This week I called my husband and fretted, “Life as I know it is officially over.” “Why?” he answered with a sigh that exasperated, “What now?” “Thanks for asking,” I continued, ignoring the eye-rolling I heard on the other end of the phone, “When I was at the checkout line at the store, the female checker asked me if I was over 55 to see if I qualified for the senior discount.”
Finally, “Is that it?” he prodded. The eye rolling got louder. “Honey, I just turned 50 less than a year ago and she shoved me half of a decade toward 60, and stop rolling your eyes at me!” He sighed again, “You remember that I’m older than you, right? It’s probably because you look so wise.” “Is that supposed to be funny?” I countered, adding vocal intensity for emphasis. “How old was she, 19?” he consoled, “They think anyone over 40 is elderly.”
I wish it hadn’t bothered me, but it’s one of my flaws—worrying about getting old—maybe because I watched my mom’s health deteriorate before she passed away, bringing my own limited mortality into sharp focus. Later that evening, I was still mildly ruminating over the exchange and approached my husband again.
Me: Do you want to know something about me?
Him: That you have a low frustration tolerance? I already know that.
Me: No! But it’s related. I really really really really really really—how many reallys is that? Multiply it by ten—hate getting old. I’m trying not to, but I’m REALLY not happy about it.
Him: Why? It’s fun!
Me: What? It’s the opposite of fun—there is one thing it’s not and it’s called fun.
Him: We are getting old together—that’s what makes it fun.
I must admit I admire his attitude. He continually insists that he is “more in love,” with me than when we got married. The cynic in me expresses doubt at these declarations, but I came across an encouraging study recently suggesting that maybe he’s telling the truth.
Researchers interviewed 274 randomly-selected participants in long-term marriages in a national sample to find out how in love they would say they were on a scale of 1 to 7 where 1 was “not at all in love,” and 7 was “intensely in love.” They were surprised that 46.3% of women and 49% of men reported that they were “very intensely in love,” which was the most common response. Even for people married 30 years or more, 40% of men and 35% of women reported that they were very intensely in love. A replication study of a New York State sample reflected similar results.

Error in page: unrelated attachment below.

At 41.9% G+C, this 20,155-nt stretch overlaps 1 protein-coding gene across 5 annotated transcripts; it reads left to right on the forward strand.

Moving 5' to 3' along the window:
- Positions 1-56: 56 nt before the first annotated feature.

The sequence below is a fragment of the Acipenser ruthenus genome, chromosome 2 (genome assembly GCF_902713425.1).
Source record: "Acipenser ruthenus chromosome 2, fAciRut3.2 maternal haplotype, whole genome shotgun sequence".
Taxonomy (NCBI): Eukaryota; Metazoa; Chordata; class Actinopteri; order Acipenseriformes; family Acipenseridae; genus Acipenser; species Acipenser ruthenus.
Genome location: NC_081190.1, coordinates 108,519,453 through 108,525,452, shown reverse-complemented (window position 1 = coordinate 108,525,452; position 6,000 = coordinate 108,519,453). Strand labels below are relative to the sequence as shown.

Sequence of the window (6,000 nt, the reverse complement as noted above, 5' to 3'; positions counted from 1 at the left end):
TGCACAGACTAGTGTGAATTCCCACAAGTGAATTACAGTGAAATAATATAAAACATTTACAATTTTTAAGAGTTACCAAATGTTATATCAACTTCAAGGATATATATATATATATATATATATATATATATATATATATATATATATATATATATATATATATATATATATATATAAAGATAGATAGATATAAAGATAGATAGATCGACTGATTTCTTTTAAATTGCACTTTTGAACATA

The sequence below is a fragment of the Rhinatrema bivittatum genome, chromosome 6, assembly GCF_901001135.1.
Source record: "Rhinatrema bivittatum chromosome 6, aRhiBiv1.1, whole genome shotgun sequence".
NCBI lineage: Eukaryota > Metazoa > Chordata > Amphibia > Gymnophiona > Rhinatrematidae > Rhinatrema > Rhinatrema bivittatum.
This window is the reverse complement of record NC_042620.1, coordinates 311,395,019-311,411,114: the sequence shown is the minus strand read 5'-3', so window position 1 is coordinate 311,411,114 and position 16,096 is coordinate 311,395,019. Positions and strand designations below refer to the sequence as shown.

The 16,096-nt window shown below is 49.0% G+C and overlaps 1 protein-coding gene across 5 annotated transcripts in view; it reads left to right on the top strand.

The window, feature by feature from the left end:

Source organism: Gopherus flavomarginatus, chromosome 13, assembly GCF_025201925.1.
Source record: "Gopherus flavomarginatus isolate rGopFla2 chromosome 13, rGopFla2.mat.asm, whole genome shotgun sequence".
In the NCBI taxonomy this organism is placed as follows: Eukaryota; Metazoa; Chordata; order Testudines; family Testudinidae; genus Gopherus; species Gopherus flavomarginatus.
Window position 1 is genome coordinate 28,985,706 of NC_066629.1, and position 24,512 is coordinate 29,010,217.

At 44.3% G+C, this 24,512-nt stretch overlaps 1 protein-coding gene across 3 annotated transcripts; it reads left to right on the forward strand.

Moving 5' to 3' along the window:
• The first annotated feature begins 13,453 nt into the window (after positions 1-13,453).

The researchers also identified several strong love correlates. The couples were more likely to report being intensely in love if they also reported these characteristics:
- Thinking about the partner in positive ways.
- Thinking about the partner when not together.
- Physical affection. More physical affection in the relationship was predictive of “very intensely in love,” responses. Not a single individual who reported a complete absence of physical affection in the relationship also reported being very intensely in love.
- Sexual frequency. Sexual frequency was unsurprisingly correlative with intense love relationships. Couples with intensity were more likely to answer that their bodies responded when touched by their partners.
- Doing novel and challenging things together. Doing any activities together is associated with higher marital happiness, but novel and challenging things seem to increase the intensity of love relationships.
- Generally being happy. In short, people with high levels of global happiness were more likely to report being intensely in love.
- Wanting to know the whereabouts of the partner. I thought this was interesting. This was associated with “very intense love,” for men but not for women, which might make the fact that my husband uses the “find friends,” app to know where I am less creepy, and might explain why I never care to look at it to see where he is.
These findings are consistent with earlier research showing that when many people married long-term were shown pictures of their romantic partners compared to other close friendships, their brains lit up in the reward centers, like people in early romantic relationships. Researchers used to think people in long-term marriages were doomed to a less intense “companionate,” love, suggesting more friendship than passion. However, recent research is dispelling that myth. Couples can have enduring intensity in love relationships.
My experience with many couples is that they are waiting for love to “happen,” to them. They take a passive approach. Even though the correlates outlined in this study can be a “chicken or the egg,” question, I 100% believe people can upregulate passion and intensity in their long-term romantic love relationships. Personally, I can’t imagine taking a passive stance. If you are married, do what you can to make the most of it!
This study is good news for couples who want to grow old together, which I must admit, makes the process seem a lot less scary.
Does a long-term relationship kill romantic love? (2009) by Acevedo, B. P. & Aron,A. in Review of General Psychology, 13(1), 59-65. Doi: 10.1037/a0014226
Is long-term love more than a rare phenomenon? If so, what are its correlates? (2012) by O’Leary, K. D., Acevedo, B. P., Aron, A., Huddy, L., & Mashek, D. in Social Psychological and Personality Science, 3(2), 241-249. Doi: 10.1177/1948550611417015
Neural correlates of long-term intense romantic love (2012) by Acevedo, B. P., Aron, A., Fisher, H. E., & Brown, L. L. In Social Cognitive and Affective Neuroscience, 7(2), 145-159.
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